I thought a long time on your comments you made here trying to find something to refute your points. I am generally someone who thinks that people need to understand the "why" behind what they do. So someone that uses free software should understand that the point in do doing so is for freedom. Stallman has said that if no one was told about freedom that in ten years we probably wouldn't have it anymore. I tend to agree with that sentiment.

Free software alternatives: What good is choice if you don't use it?

Look through a list available packages for any free OS and you'll find a sometimes bewildering choice of browsers, mail readers, editors, desktops and tetris-clones available. Despite this many will just blindly install the first one they've heard of. Is this a good policy? What good is all this choice if we don't use it and what are those choices?

Note: please see the bottom of this post for a list of free software alternatives available now!

What is the free software community?

In this video, I try to answer the question "What is the free software community?" Comments, or even community posts in response to this, are most welcome!

Note: you will need a flash player to see this video. We are examining options. If you have success using Gnash, or know of a video service that is more free software friendly, please let us know!

The Asus Eee PC (Part Three): The Alternative Distros

In Part One of this four parter on the Asus Eee PC I looked at the technical specifications and in Part Two I looked at how to get the default Xandros up to speed as a full KDE desktop. In this third instalment we come to what is perhaps the most fun part of the experience.

It's the data, stupid

During Clinton's successful 1992 campaign James Carville hung a sign in their headquarters with the following three points:

  1. Change vs. more of the same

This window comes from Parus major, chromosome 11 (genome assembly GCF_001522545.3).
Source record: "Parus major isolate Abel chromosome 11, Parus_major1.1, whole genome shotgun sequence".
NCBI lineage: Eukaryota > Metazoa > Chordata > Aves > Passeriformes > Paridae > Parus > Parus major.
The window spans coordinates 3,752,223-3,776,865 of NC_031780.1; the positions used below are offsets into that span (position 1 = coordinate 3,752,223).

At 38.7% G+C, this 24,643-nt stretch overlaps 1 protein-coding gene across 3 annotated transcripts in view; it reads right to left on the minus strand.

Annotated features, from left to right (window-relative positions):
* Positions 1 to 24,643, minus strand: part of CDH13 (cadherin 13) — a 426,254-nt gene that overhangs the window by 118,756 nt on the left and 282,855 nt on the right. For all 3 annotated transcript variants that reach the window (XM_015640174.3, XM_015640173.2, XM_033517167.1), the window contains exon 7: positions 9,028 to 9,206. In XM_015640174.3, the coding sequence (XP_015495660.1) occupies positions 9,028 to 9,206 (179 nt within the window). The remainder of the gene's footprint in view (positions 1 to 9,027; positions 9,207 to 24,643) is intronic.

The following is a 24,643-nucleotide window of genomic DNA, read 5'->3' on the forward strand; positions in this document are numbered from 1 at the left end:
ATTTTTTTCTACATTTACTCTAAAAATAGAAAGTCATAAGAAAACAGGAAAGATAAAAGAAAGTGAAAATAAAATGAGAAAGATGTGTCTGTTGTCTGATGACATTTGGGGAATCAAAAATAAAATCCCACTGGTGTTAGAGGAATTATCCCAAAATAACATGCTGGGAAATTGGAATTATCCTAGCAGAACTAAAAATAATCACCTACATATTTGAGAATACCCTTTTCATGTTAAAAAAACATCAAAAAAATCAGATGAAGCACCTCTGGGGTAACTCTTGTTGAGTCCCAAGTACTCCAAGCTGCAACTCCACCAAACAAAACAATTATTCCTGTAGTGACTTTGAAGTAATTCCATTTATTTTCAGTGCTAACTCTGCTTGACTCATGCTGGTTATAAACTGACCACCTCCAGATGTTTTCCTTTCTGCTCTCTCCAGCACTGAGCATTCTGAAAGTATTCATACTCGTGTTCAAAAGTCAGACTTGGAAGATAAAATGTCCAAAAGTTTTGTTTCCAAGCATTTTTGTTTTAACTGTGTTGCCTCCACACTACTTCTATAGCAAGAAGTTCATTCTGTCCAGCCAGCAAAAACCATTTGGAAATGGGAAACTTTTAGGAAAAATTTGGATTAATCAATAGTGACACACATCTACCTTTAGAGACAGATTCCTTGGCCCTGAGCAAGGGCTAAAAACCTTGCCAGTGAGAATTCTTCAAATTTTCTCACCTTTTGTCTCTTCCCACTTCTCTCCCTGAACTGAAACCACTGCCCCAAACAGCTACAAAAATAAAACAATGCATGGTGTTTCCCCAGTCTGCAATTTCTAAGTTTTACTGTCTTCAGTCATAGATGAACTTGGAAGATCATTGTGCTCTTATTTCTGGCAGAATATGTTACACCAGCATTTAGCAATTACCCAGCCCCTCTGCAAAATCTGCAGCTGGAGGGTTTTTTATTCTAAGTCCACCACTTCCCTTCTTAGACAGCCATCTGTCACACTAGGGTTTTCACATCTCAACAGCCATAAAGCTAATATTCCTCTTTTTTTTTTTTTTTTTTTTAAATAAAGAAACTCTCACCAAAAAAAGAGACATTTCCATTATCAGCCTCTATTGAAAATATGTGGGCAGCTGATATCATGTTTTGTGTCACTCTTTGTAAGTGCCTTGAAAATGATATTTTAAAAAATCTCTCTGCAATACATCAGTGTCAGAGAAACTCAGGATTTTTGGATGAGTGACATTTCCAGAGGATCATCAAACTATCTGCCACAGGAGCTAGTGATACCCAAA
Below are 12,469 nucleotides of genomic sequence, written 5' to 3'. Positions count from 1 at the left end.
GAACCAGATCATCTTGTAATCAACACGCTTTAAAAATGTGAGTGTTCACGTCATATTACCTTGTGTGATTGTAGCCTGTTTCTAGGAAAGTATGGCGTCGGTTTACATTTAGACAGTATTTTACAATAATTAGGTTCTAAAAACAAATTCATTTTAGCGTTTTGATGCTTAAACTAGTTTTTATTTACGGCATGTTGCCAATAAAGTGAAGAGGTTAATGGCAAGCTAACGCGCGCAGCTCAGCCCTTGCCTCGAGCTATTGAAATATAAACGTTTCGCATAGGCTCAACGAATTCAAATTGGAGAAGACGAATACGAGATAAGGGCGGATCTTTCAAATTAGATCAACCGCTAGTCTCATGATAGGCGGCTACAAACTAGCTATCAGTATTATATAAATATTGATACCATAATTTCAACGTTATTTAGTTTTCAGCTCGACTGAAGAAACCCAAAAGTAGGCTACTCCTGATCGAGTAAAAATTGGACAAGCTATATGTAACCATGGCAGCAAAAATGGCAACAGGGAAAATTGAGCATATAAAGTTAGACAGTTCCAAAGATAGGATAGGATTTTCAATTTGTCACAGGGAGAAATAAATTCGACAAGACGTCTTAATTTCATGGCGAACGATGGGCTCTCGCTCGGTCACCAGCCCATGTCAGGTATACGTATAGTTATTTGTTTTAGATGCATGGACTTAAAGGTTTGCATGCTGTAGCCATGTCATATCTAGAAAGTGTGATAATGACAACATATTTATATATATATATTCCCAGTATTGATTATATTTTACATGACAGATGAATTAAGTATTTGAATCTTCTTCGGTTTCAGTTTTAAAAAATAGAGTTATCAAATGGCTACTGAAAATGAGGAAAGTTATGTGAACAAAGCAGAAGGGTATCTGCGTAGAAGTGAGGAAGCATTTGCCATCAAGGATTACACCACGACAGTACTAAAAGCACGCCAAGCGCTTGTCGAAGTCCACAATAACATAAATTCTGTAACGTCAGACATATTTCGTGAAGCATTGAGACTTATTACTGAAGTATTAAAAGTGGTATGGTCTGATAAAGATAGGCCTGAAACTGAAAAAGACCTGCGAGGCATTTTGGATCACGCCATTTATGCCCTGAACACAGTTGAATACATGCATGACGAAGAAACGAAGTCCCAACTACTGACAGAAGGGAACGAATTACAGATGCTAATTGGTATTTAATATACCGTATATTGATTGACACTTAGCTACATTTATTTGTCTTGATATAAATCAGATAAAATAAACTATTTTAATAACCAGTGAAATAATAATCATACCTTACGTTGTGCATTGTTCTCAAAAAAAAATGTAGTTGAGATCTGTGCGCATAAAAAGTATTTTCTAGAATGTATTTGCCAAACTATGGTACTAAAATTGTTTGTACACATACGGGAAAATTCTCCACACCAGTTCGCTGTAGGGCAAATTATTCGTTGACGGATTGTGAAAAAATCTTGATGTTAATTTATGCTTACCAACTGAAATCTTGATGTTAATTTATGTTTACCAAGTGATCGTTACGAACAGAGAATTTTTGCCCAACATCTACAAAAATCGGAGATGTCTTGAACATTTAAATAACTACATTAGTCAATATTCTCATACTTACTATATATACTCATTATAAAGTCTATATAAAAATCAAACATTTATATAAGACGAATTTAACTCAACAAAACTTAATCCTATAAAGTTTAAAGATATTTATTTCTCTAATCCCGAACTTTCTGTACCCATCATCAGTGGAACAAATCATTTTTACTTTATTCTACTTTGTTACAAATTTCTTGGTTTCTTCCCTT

2. The economy, stupid
  3. Don't forget health care.

He was attempting to counter Clinton's inclination to offer solutions to any and every topic he encountered. I know I have a similar tendency, and it comes into play when I attempt free software advocacy. As a result I've been working on my own version. My sign looks like this:

  1. Change vs. more of the same
  2. The data, stupid
  3. Don't forget the excluded.

Tango Icons are Set Free!

From http://bear454.blogspot.com :

Jimmac announced today on the Tango Mailing List that thanks to about a bazillion requests and the negotiation skills of Michael Meeks, the Tango Icon Library will be changing licenses from CCASA2.5 to Public Domain. Yes, folks, free as in free. Put those beautiful icons in any app you want; they're yours...

http://bear454.blogspot.com/2008/07/tango-is-free.html

Free Software - is it a political question?

Think, for a moment, about what the free software community looks like from the external gaze. "Bloody Communists" - I've never actually had a businessman say this to me when I've been explaining free software, but I'm sure they've thought it. I suppose the smarter ones might have thought "anarcho-syndicalists". Choosing to use free software may be simply economic, but contributing to any such project is surely a political statement.

So what is this statement? I'm not the person to write your statement, but I can offer mine.

Zen and the Art of Computer Programming

Is it true that programmers enter a state comparable to deep meditation while they are at work? Some claim that they do, but how do we know what they mean by this? In order to understand, we first need to decide what we mean by meditation, for it has been defined in so many different ways. One is the ability to rest in the here and now and it is usually understood that meditation will lead to a state of increased awareness and undivided attention. Since I run Song Of Life, I often wonder this.

A £99 GNU/Linux laptop: is it just too cheap?

On 28 February 2008, Elonex launched the Elonex ONE--the first sub-£100 laptop in the UK. Clearly competing against the much in-demand Asus EeePC [2], Elonex say they are aiming at the school-student market. The thing is, I just can't stop asking: isn't £99 too cheap for a laptop?